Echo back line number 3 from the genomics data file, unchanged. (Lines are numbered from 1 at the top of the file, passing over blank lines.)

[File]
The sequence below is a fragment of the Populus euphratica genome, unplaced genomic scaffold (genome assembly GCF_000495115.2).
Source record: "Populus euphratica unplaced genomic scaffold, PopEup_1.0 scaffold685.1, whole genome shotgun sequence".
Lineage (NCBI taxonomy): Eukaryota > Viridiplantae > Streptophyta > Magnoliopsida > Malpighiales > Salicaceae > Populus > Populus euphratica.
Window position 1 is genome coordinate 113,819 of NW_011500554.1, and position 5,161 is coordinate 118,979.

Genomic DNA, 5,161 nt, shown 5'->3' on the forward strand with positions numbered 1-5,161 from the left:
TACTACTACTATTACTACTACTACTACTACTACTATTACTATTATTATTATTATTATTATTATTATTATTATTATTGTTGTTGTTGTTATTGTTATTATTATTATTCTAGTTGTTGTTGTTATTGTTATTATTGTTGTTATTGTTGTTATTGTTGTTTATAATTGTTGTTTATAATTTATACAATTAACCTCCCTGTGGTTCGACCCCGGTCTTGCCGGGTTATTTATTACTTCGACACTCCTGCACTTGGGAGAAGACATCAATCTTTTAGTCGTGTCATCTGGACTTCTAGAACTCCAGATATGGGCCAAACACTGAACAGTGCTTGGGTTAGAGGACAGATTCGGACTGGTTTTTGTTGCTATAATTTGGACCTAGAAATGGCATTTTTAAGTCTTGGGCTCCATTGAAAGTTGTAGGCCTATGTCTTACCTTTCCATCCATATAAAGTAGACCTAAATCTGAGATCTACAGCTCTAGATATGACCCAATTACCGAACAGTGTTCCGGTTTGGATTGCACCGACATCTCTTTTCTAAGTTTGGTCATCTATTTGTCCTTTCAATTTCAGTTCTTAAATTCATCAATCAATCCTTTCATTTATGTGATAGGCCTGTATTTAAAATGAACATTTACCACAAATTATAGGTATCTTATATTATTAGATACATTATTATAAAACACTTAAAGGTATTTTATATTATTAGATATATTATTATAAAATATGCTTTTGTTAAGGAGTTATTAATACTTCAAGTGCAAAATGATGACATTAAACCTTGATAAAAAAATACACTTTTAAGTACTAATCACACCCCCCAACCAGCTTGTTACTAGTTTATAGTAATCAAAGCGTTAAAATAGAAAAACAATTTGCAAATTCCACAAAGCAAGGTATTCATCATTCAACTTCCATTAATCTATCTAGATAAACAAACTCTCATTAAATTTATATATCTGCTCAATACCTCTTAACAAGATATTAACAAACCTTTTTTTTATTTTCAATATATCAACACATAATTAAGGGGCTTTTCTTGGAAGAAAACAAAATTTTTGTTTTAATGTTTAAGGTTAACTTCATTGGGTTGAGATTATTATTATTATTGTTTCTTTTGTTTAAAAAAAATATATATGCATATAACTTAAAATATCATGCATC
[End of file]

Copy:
Lineage (NCBI taxonomy): Eukaryota > Viridiplantae > Streptophyta > Magnoliopsida > Malpighiales > Salicaceae > Populus > Populus euphratica.